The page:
Abstract:The integration of immigrants at the local level is a topic of significant interest for OECD countries. The growing importance of the knowledge economy means that the battle for talent is becoming as important as the battle for inward investment, and skilled migrants can offer a significant comparative advantage to local labour markets, as long as their potential is harnessed. Unskilled migrants are also in demand, particularly where rising living costs make lower paid jobs unattractive to the native population, and where demographic change and population movement combine to reduce the self‐sufficiency of local labour markets. For the potential advantages of migration to be maximised however, it is crucial that immigration is accompanied by integration, that is, effective mechanisms for ensuring immigrants are effectively incorporated into local labour markets. Paradoxically, at the same time that migration is increasing in global importance, there is worrying evidence that integration results do not seem to be as favourable in a number of countries as they were in the past.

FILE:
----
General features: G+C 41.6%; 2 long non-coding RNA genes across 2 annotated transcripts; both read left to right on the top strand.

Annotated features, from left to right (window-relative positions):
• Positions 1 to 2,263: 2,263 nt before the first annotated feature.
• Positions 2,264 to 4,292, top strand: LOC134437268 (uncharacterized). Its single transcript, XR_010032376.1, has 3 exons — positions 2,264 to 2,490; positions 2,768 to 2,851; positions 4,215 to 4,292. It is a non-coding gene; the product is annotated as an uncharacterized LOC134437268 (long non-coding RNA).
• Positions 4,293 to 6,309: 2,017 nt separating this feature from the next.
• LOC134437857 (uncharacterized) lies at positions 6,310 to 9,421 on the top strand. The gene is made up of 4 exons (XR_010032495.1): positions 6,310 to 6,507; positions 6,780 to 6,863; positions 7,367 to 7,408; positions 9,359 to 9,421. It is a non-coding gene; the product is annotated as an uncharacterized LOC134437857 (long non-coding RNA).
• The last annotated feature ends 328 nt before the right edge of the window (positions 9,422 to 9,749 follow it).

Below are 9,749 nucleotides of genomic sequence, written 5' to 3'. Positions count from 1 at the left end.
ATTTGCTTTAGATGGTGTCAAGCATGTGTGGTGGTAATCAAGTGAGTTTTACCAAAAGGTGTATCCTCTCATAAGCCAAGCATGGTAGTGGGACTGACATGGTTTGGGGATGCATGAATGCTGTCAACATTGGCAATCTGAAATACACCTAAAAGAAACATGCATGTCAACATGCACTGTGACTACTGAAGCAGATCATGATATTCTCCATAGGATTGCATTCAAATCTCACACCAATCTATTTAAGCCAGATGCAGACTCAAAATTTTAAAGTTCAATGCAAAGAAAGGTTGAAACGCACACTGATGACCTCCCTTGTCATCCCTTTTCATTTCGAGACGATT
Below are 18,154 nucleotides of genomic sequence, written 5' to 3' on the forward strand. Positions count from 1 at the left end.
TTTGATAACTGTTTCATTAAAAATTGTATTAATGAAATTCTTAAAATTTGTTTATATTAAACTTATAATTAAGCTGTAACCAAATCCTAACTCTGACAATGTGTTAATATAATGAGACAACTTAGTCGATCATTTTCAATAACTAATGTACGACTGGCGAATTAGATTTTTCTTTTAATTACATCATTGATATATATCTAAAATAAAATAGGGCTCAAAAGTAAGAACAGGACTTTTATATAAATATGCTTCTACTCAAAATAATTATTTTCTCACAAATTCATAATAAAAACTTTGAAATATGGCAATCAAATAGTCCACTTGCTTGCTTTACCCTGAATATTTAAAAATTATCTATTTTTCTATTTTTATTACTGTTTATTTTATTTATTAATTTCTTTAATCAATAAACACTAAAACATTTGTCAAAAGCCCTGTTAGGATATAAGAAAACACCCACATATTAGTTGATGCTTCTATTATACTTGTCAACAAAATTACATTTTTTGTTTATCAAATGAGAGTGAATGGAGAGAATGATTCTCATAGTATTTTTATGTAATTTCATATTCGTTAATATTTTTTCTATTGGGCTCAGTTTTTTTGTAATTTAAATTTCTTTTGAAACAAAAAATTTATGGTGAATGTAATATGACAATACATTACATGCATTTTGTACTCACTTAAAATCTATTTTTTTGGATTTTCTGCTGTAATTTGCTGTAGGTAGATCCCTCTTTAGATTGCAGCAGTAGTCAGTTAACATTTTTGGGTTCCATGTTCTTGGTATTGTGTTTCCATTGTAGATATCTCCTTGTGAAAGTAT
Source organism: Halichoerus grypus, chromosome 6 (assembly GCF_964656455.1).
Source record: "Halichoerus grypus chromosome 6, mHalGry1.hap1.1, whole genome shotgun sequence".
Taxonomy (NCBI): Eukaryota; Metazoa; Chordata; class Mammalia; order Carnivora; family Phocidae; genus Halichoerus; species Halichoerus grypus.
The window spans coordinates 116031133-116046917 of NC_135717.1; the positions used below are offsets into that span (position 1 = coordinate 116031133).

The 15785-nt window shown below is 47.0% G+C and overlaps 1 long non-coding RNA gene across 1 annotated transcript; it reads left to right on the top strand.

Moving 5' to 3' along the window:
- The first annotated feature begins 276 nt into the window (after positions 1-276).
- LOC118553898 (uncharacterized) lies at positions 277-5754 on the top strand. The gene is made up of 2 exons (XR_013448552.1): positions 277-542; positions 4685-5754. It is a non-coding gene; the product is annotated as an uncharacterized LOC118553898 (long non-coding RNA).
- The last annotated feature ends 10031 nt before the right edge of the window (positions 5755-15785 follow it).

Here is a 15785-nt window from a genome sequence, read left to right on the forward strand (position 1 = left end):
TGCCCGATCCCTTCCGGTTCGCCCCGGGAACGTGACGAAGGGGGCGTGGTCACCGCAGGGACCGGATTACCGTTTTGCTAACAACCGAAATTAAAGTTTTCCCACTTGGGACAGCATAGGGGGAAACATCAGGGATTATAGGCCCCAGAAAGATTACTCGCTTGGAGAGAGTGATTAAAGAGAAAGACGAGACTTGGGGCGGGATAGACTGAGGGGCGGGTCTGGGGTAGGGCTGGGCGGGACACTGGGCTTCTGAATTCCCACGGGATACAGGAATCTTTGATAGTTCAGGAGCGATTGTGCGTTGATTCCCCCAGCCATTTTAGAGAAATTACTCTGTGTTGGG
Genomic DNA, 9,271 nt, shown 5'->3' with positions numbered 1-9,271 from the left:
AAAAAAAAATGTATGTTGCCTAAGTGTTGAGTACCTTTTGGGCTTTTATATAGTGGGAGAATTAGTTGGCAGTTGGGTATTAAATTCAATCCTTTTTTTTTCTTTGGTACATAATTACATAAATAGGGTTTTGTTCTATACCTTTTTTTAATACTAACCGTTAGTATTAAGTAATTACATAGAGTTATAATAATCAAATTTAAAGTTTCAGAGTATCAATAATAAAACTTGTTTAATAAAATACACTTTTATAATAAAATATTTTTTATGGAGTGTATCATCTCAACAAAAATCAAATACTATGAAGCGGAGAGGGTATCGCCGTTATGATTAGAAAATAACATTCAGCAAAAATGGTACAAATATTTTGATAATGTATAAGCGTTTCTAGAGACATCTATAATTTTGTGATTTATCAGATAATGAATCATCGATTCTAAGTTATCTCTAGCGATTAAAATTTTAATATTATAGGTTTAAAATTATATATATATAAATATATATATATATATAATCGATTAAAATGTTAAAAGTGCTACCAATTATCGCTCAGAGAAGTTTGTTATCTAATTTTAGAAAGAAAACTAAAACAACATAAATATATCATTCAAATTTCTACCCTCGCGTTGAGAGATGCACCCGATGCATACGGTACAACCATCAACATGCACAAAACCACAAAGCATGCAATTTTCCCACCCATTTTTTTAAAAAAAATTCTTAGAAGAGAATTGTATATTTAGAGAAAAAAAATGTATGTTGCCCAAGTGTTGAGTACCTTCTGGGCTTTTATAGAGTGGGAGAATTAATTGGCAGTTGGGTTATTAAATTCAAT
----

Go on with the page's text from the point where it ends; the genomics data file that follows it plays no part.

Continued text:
Document Type: Review Article
Publication date: November 1, 2006